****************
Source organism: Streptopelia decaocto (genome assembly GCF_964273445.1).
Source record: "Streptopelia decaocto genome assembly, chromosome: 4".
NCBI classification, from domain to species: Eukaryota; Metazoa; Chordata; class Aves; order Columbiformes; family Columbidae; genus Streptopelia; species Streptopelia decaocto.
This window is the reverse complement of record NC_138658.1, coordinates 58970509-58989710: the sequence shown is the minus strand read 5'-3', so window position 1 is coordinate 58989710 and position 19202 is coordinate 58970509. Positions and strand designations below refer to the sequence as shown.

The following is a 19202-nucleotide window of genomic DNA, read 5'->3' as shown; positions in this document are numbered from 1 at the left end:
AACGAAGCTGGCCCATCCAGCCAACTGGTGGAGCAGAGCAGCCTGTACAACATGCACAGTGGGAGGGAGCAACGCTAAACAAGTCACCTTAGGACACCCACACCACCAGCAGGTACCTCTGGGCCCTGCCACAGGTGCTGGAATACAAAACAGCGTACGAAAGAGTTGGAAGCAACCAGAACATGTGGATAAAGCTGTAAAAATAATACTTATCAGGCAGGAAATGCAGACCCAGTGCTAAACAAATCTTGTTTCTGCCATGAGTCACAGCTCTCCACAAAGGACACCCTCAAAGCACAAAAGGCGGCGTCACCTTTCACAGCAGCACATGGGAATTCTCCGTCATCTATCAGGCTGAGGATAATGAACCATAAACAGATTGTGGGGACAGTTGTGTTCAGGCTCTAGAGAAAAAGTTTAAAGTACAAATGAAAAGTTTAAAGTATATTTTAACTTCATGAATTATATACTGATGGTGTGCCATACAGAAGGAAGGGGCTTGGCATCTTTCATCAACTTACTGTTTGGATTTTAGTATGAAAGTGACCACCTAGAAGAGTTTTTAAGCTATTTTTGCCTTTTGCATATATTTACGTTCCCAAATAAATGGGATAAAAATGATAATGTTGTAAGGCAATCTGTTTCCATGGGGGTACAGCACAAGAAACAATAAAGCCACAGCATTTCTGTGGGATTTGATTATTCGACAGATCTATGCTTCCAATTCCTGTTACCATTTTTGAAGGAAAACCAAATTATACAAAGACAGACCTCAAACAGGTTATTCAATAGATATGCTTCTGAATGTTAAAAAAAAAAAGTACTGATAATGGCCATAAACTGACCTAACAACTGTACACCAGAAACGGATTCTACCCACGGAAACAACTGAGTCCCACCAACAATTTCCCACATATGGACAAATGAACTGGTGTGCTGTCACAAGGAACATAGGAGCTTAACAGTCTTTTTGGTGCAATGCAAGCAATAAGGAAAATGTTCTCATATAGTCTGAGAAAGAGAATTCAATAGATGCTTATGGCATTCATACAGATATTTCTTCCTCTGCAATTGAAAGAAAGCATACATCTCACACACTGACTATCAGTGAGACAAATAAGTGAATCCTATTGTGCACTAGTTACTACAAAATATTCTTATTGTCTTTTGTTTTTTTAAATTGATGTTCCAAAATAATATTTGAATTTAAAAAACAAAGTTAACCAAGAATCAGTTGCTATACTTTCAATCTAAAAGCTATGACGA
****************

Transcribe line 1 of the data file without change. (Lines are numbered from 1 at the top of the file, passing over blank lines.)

Source organism: Streptopelia decaocto (genome assembly GCF_964273445.1).